One of the dangers I see with the departure of DiPerna and other carbon cap-and-trade proponents, is a knowledge-base that is essential for these markets. While it is understandable, given the political wilt in Washington, a market-based solution needs to remain a viable option. Just this week, there are stories reflecting a serious ebb among pro-market advocates in Washington. Politico quoted an unnamed lobbyist this week as saying “The era of the big bill I think is over.” The article, “Deep freeze ahead for carbon cap bills” also quoted Sierra Club’s executive director Michael Brune as saying “We don’t think we can fight climate change without getting a comprehensive, economy-wide cap. At the same time, we think in the short term, more significant gains can be achieved by focusing on other strategies.”
The industry lost another market-based supporter last month in Elizabeth Moler, former Exelon lobbyist and past chairwoman of the Federal Energy Regulatory Commission, who retired from the utility. She was quoted in Climatewire’s “How the GOP and a Slumping Economy Killed a ‘Republican Instrument’” as saying “Now, some of the same people who invented [cap-and-trade] have turned on it as an energy tax. It’s a huge missed opportunity. I don’t know where you go next.”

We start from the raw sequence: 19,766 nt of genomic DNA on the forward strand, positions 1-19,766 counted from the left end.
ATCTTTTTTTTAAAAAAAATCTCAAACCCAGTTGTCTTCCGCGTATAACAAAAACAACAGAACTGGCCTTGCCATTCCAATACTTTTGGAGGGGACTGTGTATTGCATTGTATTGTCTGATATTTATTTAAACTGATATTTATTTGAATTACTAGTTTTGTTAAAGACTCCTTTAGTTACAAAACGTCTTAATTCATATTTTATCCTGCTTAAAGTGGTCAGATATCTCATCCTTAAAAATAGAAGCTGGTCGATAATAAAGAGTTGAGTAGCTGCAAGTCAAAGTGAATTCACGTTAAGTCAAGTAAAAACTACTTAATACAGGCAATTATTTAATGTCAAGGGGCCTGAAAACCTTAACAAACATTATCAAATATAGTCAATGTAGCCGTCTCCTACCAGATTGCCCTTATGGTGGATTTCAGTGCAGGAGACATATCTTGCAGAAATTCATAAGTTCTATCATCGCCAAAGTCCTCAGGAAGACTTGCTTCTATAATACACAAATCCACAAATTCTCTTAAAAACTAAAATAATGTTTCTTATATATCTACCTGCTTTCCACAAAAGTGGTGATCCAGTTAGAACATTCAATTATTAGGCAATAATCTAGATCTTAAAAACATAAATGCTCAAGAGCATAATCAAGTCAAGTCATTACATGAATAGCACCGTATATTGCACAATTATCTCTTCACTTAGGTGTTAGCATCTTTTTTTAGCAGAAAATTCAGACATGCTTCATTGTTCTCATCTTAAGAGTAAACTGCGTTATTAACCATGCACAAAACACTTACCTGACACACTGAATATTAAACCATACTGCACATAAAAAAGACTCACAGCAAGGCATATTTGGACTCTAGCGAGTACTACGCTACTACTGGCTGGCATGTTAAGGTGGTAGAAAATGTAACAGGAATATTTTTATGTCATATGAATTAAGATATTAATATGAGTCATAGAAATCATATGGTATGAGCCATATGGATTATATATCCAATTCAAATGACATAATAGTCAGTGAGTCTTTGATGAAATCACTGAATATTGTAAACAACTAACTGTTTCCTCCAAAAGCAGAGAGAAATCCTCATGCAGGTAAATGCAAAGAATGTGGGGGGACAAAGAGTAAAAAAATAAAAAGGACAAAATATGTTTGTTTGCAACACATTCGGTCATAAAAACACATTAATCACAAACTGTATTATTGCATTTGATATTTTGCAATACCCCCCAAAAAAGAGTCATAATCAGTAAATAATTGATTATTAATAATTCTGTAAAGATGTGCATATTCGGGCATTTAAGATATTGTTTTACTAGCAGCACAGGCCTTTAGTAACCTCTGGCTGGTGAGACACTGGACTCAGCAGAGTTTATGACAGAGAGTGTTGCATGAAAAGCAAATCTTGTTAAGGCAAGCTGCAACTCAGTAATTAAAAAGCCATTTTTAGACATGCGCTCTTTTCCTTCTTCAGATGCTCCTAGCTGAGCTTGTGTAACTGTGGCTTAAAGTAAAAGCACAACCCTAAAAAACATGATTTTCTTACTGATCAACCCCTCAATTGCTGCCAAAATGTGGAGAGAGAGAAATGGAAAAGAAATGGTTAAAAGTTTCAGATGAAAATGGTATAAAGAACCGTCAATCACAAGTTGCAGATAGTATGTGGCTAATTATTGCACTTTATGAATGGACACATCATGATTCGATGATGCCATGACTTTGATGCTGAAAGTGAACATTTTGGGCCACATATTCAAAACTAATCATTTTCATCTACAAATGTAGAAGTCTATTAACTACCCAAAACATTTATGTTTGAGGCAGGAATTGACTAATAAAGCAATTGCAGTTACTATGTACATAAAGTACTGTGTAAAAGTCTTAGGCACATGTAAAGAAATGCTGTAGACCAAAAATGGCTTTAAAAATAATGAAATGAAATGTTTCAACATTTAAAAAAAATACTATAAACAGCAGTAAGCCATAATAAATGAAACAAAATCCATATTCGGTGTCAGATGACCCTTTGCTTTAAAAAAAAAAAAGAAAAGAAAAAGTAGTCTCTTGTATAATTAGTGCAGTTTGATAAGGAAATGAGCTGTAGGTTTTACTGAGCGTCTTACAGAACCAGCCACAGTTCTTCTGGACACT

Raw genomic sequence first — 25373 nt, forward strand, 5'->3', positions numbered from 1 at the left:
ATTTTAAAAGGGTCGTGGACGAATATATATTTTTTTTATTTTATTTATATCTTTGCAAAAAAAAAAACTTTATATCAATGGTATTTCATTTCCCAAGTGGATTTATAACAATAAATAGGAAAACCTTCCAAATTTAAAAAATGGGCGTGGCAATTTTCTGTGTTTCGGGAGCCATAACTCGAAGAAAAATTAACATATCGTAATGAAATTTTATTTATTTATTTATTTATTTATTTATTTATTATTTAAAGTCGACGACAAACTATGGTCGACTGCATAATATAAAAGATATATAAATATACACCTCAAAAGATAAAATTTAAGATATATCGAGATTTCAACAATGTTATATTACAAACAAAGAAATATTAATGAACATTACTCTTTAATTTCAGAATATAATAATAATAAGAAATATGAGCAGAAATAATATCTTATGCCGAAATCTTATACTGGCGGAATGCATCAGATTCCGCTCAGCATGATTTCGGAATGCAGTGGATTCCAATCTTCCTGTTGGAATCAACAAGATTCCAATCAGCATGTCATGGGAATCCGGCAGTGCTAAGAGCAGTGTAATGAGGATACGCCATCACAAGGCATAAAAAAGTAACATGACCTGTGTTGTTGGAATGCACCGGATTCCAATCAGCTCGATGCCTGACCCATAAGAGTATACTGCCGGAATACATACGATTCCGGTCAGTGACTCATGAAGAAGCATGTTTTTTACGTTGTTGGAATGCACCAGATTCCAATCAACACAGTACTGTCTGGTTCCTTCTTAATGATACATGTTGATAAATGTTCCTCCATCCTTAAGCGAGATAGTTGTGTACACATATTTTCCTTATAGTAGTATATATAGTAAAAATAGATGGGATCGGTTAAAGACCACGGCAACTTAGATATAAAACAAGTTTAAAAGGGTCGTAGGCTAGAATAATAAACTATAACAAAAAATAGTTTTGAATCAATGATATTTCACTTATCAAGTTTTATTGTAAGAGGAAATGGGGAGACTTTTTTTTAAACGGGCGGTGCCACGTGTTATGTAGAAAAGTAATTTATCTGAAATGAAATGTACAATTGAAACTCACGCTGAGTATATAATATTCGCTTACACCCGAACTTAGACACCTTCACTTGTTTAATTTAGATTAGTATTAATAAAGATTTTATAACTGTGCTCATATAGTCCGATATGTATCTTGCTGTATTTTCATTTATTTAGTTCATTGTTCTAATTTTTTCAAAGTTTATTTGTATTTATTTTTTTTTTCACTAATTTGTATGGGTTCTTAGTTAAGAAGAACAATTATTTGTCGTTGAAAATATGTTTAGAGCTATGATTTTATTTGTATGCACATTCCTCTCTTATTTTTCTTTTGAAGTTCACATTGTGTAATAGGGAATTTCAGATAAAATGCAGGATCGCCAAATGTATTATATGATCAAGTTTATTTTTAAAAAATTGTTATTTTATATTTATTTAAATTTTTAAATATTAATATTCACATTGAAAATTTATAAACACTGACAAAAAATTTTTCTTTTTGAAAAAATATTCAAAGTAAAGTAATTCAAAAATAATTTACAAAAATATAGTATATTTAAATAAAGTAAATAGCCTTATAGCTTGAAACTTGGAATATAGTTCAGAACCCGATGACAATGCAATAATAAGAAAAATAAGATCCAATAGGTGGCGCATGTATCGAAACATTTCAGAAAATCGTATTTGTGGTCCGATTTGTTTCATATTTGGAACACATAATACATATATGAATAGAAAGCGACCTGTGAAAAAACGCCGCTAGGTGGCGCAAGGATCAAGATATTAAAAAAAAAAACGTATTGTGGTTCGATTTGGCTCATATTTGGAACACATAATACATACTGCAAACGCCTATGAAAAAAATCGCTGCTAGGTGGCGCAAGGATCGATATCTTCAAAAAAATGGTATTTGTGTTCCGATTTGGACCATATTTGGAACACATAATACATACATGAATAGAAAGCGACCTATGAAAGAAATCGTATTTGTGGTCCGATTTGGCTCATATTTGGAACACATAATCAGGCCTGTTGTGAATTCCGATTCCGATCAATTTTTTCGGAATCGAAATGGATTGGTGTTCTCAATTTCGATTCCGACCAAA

It can be argued that these folks are seeing Washington, for what it really is right now, an institution that is unlikely to pass anything on climate change, much less market-based. Or it’s a reflection on the dysfunction and cynicism regarding anything “derivatives” or “carbon market” that plagues Congress today.
Oddly, all of this comes in the wake of more non-UN related science that supports the climate change scientists’ conclusions and projections. And it also comes at a time when various polls and articles show strong support of government limits on greenhouse gases, not to mention strong support for cap-and-trade.
Let’s hope the brain-drain and Washington’s energy and climate collapse does not lose too many of those experienced and level heads.